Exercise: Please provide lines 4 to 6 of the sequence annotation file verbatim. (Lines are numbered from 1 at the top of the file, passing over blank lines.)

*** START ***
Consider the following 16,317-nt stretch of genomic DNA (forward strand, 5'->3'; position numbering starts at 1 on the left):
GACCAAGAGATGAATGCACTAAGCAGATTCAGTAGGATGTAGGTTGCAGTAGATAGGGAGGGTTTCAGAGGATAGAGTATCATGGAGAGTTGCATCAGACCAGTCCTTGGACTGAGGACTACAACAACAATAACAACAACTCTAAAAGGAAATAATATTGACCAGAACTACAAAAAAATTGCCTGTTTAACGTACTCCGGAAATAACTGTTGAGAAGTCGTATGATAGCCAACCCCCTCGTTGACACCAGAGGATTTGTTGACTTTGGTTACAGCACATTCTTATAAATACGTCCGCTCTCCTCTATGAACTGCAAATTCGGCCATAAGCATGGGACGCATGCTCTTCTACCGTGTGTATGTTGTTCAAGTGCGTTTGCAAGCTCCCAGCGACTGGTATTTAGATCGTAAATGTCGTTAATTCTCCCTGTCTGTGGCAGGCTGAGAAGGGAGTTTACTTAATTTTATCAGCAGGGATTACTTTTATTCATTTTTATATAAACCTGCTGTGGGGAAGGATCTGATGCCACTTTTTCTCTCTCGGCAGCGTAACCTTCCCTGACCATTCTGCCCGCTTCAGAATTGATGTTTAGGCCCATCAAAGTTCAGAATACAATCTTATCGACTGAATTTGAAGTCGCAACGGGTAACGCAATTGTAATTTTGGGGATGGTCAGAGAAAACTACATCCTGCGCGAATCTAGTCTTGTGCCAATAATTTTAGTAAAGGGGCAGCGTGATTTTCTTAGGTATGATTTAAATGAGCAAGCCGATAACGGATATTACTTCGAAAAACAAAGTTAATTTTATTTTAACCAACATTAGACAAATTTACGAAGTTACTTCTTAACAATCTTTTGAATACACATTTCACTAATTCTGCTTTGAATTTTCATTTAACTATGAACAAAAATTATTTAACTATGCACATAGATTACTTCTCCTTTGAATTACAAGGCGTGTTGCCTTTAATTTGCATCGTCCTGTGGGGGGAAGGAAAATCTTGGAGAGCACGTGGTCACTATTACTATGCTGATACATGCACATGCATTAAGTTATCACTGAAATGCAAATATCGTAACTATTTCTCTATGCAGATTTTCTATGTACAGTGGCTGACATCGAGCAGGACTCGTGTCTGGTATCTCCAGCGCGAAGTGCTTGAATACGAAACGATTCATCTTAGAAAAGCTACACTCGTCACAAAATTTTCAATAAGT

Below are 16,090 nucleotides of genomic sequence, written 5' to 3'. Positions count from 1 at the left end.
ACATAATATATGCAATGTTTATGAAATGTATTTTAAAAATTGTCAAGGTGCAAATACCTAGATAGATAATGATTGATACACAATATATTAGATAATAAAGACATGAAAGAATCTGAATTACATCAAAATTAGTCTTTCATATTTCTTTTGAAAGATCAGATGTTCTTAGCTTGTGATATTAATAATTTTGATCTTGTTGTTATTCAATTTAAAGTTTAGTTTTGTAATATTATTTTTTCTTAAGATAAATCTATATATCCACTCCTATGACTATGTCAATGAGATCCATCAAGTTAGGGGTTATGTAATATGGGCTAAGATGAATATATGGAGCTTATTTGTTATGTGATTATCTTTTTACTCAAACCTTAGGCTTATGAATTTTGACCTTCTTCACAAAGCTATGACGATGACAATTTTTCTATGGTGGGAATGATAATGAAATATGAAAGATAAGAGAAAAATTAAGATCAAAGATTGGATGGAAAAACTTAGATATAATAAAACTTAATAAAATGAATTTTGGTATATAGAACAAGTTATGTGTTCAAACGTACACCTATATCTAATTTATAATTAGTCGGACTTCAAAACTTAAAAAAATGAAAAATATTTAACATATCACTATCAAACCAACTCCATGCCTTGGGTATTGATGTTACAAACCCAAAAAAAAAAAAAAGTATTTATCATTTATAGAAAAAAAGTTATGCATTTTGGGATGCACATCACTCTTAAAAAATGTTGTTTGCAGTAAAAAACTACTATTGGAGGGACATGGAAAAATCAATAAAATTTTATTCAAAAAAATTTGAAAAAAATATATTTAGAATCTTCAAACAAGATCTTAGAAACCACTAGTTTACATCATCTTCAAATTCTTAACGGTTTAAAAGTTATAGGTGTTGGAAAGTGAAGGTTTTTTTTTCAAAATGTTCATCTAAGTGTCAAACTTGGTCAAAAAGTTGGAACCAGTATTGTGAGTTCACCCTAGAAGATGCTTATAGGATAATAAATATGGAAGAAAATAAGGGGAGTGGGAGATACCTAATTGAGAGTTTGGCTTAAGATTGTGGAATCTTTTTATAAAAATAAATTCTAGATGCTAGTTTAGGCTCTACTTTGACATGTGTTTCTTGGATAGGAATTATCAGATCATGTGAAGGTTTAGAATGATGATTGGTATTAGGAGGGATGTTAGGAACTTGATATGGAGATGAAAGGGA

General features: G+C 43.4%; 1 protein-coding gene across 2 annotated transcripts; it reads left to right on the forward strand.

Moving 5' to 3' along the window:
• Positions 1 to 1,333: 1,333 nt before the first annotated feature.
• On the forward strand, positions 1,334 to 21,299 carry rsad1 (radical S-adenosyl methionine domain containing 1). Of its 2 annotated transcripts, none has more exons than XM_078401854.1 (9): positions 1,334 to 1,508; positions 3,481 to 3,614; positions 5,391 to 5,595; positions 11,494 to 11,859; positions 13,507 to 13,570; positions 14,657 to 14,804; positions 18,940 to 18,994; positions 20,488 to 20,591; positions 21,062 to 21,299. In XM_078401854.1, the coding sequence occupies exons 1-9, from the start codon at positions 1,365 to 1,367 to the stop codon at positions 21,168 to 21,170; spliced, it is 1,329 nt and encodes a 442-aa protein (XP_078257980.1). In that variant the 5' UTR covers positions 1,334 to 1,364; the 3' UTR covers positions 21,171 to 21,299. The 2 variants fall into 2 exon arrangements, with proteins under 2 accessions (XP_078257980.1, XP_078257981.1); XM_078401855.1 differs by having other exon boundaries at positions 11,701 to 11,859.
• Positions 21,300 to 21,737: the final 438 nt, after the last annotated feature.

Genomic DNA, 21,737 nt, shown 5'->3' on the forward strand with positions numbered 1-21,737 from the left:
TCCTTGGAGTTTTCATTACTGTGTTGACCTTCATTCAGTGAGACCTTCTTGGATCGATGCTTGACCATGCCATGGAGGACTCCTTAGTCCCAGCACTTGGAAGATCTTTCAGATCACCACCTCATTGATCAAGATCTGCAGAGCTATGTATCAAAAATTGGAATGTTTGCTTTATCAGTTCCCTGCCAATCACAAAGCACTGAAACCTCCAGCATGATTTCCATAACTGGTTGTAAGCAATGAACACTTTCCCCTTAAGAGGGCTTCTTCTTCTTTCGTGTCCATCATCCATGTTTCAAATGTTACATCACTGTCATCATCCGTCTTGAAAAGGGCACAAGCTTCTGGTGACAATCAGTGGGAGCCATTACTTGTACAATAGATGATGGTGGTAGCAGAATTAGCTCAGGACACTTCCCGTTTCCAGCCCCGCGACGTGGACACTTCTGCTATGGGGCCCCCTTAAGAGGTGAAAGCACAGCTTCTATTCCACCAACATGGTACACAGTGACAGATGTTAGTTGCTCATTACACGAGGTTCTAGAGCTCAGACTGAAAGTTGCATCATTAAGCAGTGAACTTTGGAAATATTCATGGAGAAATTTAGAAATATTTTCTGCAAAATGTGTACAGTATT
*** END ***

ACATAATATATGCAATGTTTATGAAATGTATTTTAAAAATTGTCAAGGTGCAAATACCTAGATAGATAATGATTGATACACAATATATTAGATAATAAAGACATGAAAGAATCTGAATTACATCAAAATTAGTCTTTCATATTTCTTTTGAAAGATCAGATGTTCTTAGCTTGTGATATTAATAATTTTGATCTTGTTGTTATTCAATTTAAAGTTTAGTTTTGTAATATTATTTTTTCTTAAGATAAATCTATATATCCACTCCTATGACTATGTCAATGAGATCCATCAAGTTAGGGGTTATGTAATATGGGCTAAGATGAATATATGGAGCTTATTTGTTATGTGATTATCTTTTTACTCAAACCTTAGGCTTATGAATTTTGACCTTCTTCACAAAGCTATGACGATGACAATTTTTCTATGGTGGGAATGATAATGAAATATGAAAGATAAGAGAAAAATTAAGATCAAAGATTGGATGGAAAAACTTAGATATAATAAAACTTAATAAAATGAATTTTGGTATATAGAACAAGTTATGTGTTCAAACGTACACCTATATCTAATTTATAATTAGTCGGACTTCAAAACTTAAAAAAATGAAAAATATTTAACATATCACTATCAAACCAACTCCATGCCTTGGGTATTGATGTTACAAACCCAAAAAAAAAAAAAAGTATTTATCATTTATAGAAAAAAAGTTATGCATTTTGGGATGCACATCACTCTTAAAAAATGTTGTTTGCAGTAAAAAACTACTATTGGAGGGACATGGAAAAATCAATAAAATTTTATTCAAAAAAATTTGAAAAAAATATATTTAGAATCTTCAAACAAGATCTTAGAAACCACTAGTTTACATCATCTTCAAATTCTTAACGGTTTAAAAGTTATAGGTGTTGGAAAGTGAAGGTTTTTTTTTCAAAATGTTCATCTAAGTGTCAAACTTGGTCAAAAAGTTGGAACCAGTATTGTGAGTTCACCCTAGAAGATGCTTATAGGATAATAAATATGGAAGAAAATAAGGGGAGTGGGAGATACCTAATTGAGAGTTTGGCTTAAGATTGTGGAATCTTTTTATAAAAATAAATTCTAGATGCTAGTTTAGGCTCTACTTTGACATGTGTTTCTTGGATAGGAATTATCAGATCATGTGAAGGTTTAGAATGATGATTGGTATTAGGAGGGATGTTAGGAACTTGATATGGAGATGAAAGGGA

General features: G+C 43.4%; 1 protein-coding gene across 2 annotated transcripts; it reads left to right on the forward strand.

Moving 5' to 3' along the window: